Between 1924 and 1950, a woman named Georgia Tann abducted and separated more than 5,000 children from their parents, many of whom were poor and unwed mothers. Tann looked like a grandmother, and few families had any idea that she was actually a Tennessee baby farmer.
During her time working at the Tennessee Children's Home Society, she and her gang of social worker "spotters" would search for children to pull into their scheme. With the help of her politician friends, Tann was able to legally separate parents from their children by citing neglect. The most attractive children were sold to wealthy families, including celebrities.
Tann got rid of unwanted and unadoptable children by the hundreds, often through neglect and starvation. It's believed that some of the children's bodies may still be buried on the grounds of the children's home where Tann operated.
Tann spent over 25 years kidnapping children and profiting off of the poor. Although she isn't the only woman in history who separated families, her story is one of the most bizarre and disturbing out there.
She Molested Some Girls In Her Care & Sent Others To Live With Suspected Pedophiles
Some of the children in Tann's care suffered greatly both before and after they were placed with their adoptive parents. Tann purportedly molested some of the girls she abducted, while teenagers were sold to single men, most likely pedophiles. She ordered older kids to sit on men's laps and say "daddy." Some children were bought by adults to serve as farm hands or domestic servants, and others were neglected by their new families, enduring beatings, starvation, and sometimes rape.
Jim Lambert recalled Tann removing him and his three siblings from their mother in 1932. He was later abused by his adoptive mother, and when he finally found information about his birth mother, she had died.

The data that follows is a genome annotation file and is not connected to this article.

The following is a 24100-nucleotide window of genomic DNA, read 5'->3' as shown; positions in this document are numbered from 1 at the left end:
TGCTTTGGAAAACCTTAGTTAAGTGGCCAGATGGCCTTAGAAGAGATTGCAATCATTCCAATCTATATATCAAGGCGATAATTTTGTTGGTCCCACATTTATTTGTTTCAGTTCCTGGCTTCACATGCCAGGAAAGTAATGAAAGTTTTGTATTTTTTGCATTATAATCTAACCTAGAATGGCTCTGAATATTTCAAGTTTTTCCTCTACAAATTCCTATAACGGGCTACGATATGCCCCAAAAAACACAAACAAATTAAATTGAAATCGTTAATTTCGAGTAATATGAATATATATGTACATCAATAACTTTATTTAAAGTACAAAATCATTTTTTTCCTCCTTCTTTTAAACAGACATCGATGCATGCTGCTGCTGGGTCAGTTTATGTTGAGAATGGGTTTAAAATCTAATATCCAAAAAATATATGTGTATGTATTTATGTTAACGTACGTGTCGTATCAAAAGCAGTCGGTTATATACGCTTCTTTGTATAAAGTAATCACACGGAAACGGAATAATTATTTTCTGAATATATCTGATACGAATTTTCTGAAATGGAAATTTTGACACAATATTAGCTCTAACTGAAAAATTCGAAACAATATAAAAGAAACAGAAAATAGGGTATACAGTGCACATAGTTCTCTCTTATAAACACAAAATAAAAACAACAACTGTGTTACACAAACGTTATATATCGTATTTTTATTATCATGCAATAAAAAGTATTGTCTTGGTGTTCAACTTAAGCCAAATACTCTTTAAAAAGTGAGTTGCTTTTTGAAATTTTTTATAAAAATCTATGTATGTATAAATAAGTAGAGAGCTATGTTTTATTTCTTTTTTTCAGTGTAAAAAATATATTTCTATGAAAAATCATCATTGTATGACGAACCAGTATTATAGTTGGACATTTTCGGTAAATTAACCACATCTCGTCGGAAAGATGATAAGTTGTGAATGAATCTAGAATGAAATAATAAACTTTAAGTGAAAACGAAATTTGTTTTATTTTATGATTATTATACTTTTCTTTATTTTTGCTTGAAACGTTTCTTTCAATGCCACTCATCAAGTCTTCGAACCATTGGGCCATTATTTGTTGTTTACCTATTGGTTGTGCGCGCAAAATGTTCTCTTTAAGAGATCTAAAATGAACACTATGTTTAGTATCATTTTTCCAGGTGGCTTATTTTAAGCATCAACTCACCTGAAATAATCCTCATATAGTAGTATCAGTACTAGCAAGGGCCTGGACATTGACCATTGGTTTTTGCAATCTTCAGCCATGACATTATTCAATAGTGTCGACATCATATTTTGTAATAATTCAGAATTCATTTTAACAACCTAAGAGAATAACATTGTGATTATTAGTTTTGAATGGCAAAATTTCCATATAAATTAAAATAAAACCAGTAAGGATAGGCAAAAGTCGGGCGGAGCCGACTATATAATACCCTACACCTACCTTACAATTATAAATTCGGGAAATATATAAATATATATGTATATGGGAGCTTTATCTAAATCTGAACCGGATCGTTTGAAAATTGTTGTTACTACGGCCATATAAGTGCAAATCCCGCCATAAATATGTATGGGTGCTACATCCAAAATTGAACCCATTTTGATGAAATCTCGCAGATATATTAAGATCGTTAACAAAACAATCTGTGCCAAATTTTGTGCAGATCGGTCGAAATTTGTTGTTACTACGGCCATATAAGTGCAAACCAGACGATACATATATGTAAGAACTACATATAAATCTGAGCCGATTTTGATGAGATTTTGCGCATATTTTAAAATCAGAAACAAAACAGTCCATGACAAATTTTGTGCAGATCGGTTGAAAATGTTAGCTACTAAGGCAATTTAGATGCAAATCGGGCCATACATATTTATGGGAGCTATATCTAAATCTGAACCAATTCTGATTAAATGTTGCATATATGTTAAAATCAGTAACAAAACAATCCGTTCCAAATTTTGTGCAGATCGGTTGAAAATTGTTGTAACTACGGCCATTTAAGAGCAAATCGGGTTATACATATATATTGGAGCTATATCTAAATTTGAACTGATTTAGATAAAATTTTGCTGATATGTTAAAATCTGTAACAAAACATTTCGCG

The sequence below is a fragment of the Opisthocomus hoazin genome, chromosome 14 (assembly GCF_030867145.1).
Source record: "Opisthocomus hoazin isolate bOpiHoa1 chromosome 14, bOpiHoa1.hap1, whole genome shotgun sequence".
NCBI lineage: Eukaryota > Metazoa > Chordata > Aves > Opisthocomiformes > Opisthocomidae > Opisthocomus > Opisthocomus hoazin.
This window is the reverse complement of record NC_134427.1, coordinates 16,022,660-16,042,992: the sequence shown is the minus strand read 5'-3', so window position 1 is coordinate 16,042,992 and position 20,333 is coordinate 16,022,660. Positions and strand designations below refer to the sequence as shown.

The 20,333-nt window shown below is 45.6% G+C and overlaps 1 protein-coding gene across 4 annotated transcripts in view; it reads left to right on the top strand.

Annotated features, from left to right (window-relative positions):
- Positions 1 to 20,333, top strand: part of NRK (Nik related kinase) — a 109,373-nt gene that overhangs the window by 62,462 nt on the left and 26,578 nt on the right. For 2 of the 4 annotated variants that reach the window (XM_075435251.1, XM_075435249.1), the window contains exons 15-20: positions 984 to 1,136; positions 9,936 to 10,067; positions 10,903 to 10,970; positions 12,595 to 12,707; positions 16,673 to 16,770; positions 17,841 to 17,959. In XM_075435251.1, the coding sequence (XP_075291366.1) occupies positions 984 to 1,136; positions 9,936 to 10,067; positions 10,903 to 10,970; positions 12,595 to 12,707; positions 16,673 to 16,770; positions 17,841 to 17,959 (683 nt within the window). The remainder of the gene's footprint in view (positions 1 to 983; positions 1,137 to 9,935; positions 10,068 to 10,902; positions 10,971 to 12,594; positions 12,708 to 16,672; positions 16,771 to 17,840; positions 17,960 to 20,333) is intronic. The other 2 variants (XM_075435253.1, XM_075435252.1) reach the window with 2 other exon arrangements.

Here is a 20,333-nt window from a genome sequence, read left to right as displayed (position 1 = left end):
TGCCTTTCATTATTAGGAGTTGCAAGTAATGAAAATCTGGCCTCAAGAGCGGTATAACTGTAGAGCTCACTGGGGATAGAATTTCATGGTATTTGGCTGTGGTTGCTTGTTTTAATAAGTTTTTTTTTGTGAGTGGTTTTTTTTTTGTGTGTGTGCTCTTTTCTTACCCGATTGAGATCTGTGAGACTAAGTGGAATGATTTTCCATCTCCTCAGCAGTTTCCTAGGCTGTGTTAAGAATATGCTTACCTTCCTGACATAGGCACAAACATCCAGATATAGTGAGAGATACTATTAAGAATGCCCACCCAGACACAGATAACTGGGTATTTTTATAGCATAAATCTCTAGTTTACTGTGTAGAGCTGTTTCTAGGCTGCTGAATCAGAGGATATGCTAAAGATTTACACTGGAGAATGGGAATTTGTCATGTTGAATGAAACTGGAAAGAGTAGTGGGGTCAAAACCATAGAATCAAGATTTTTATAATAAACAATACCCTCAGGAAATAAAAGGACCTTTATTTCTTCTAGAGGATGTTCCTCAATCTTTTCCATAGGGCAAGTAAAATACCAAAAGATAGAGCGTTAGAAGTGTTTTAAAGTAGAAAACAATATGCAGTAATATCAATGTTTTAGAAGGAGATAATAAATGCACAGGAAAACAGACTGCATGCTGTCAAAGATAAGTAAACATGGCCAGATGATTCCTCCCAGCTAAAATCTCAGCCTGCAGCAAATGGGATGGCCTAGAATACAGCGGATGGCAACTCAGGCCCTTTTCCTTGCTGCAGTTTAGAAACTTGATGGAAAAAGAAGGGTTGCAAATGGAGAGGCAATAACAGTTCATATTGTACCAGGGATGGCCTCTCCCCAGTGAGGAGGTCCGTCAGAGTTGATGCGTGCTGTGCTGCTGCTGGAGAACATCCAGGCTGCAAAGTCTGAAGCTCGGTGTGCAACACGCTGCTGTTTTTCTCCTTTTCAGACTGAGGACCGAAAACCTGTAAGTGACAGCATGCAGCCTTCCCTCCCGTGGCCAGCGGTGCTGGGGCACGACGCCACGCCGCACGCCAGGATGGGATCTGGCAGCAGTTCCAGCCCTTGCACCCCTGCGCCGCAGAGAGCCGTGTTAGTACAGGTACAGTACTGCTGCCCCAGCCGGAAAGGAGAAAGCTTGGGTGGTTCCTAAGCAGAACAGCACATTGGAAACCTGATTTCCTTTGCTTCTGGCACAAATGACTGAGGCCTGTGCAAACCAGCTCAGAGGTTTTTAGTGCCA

She Made Over $1 Million Selling Babies
In the late 1940s, the Tennessee governor tasked attorney Rober L. Taylor with investigating Tann and judge Camille Kelley, who helped her push through suspicious adoptions. What Taylor found was hard to believe. When he visited her orphanage he noted, "Her babies died like flies." He speculated that Tann made more than $1 million selling children. It was common for the kids to be transported out of state at night. They were met by their adoptive parents in states such as California and New York.
Tann Went To Extreme Measures To Kidnap Children, Including Telling New Mothers Their Infants Were Stillborn
Under Tann's directive, children were abducted off the streets, from day-care centers, and even churches. They took kids born to mothers serving time in prison or placed in mental hospitals. Others were stolen from the hospital shortly after they were born. Doctors, nurses and "social workers" were in on it together, whisking the infants off before anyone noticed. They would tell new parents the babies had died at birth. Some of the abducted kids died, and others were adopted. But their real identities were kept secret, and records were falsified. Few would ever reunite with their birth parents.
She Was Responsible For A Large Number Of Children's Deaths But Was Praised For Her Work By People Such As Eleanor Roosevelt
While Tann worked as executive director of the Tennessee Children's Home Society, numerous children died under her care. At the time, the infant mortality rate in the state of Tennessee was considerably larger than anywhere else in the United States. It's believed 500 children died due to disease, inadequate care, and possibly abuse. Despite this alarming statistic, Tann was praised for the work she performed. The media called her "the foremost leading light in adoption laws". Eleanor Roosevelt consulted with Tann over child welfare, and President Truman asked her to attend his inauguration.